A recently published peer-reviewed paper demonstrated that people who are in an active disease state showed increased activity along inflammatory and interferon (proteins that help the body to fight infection) pathways. This meant that people who were having flare-ups were experiencing constant active immune responses. When you’re sick, having an active immune system is a good thing, but in lupus patients the immune system is overactive and can cause damage in the body’s own tissues and organs.

For patients that were in remission or a low disease activity state, the inflammatory pathways were not active – instead, inhibitory pathways were shown to be activated, protecting the body against malfunctioning immune system responses.

Molecular biosignatures informing treatment selection

The results of this study show that examining the molecular characteristics of lupus patients could be a better way to identify treatments than the current methods, which are largely trial-and-error based and are focused on reacting to the different organs that present symptoms.

“Looking at the previous studies done under the frame of 3TR using the data from PRECISEADS, we could see that molecular patterns did not align with the disease manifestations in lupus patients, meaning that different pathways can be activated even when clinical symptoms are similar,” says Ioannis Parodis of the Karolinska Institutet in Sweden, who led the study.

“You could see a variety of molecular aberrances irrespective of which organ was involved. This told us that we needed to start thinking in molecular terms when we do therapeutic decision-making.”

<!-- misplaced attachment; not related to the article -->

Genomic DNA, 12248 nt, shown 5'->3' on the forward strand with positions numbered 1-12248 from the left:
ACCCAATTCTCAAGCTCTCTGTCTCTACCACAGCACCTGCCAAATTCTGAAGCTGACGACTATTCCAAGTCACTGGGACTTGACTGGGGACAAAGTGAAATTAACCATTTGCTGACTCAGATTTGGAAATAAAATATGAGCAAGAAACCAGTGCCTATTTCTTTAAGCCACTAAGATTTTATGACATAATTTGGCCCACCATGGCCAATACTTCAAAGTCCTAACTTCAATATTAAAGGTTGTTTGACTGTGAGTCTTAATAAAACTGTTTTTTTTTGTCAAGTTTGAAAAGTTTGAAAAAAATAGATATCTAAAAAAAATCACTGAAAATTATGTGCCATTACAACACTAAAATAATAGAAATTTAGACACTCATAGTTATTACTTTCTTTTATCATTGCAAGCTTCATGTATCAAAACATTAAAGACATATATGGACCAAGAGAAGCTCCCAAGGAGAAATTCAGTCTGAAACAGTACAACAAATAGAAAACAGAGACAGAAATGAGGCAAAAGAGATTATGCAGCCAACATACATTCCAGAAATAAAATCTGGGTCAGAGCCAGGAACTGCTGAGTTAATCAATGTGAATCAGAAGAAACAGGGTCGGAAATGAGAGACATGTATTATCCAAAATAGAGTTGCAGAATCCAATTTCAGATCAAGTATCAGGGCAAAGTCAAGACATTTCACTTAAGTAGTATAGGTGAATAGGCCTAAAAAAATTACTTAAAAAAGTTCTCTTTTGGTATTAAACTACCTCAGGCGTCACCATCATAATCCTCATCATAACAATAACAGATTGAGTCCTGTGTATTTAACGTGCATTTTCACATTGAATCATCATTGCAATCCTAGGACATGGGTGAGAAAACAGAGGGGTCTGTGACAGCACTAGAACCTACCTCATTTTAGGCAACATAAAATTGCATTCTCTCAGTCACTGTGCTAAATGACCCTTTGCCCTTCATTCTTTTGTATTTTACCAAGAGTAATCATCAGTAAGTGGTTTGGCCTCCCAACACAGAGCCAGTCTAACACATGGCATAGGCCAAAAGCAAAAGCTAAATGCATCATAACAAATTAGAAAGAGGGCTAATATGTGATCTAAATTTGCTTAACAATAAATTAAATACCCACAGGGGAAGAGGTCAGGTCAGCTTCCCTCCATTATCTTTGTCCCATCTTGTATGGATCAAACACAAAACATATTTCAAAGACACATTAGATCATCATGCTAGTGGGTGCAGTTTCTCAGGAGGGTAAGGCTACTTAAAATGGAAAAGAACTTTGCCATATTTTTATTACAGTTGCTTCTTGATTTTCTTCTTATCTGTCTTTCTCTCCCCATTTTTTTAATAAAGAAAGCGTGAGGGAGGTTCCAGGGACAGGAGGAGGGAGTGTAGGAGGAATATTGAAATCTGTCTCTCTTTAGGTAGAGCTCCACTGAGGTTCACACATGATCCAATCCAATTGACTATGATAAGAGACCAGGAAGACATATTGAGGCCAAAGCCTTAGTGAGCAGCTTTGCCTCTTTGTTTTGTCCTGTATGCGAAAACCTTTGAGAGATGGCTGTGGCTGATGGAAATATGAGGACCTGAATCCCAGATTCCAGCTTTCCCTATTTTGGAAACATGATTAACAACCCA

Validation, verification and unpacking the data

The next step for the 3TR project is to carry out a longitudinal study which will verify the work done in this paper. The study will also verify a computer model which has been devised to predict the immune response of a person with lupus based on their molecular signature.

It’s a challenge – “there are very few datasets, if any, of longitudinal lupus patients that have transcriptome data available,” says Alarcón Riquelme.

One problem is that it is difficult to find patients that are only taking one drug to combat lupus – many patients are taking a variety of medications to combat the various symptoms that they are experiencing across several organs.

“Treatments interfere with the patient’s biology and gene expression,” says Parodis. “It is really difficult to get clean data.”